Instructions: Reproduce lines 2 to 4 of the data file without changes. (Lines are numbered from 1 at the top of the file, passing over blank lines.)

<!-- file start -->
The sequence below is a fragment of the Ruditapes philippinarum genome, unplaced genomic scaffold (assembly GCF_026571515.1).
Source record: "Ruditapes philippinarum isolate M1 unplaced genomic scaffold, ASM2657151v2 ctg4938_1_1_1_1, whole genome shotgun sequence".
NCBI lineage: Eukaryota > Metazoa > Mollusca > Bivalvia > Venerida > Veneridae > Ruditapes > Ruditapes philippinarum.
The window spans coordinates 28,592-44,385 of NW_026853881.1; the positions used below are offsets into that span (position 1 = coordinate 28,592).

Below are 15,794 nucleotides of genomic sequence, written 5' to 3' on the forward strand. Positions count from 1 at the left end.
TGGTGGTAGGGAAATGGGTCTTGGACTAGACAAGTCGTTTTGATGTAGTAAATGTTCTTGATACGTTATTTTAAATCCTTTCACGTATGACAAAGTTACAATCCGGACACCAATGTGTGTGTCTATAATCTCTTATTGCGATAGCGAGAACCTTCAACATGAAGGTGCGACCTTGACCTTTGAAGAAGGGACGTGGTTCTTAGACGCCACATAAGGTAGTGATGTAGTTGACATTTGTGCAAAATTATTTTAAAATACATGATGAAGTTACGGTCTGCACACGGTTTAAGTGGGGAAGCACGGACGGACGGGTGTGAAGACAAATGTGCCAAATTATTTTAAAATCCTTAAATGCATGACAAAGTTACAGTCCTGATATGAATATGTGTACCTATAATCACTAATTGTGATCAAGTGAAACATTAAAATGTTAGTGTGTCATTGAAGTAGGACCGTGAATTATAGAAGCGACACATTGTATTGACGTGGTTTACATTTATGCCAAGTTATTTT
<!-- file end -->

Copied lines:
Source record: "Ruditapes philippinarum isolate M1 unplaced genomic scaffold, ASM2657151v2 ctg4938_1_1_1_1, whole genome shotgun sequence".
NCBI lineage: Eukaryota > Metazoa > Mollusca > Bivalvia > Venerida > Veneridae > Ruditapes > Ruditapes philippinarum.
The window spans coordinates 28,592-44,385 of NW_026853881.1; the positions used below are offsets into that span (position 1 = coordinate 28,592).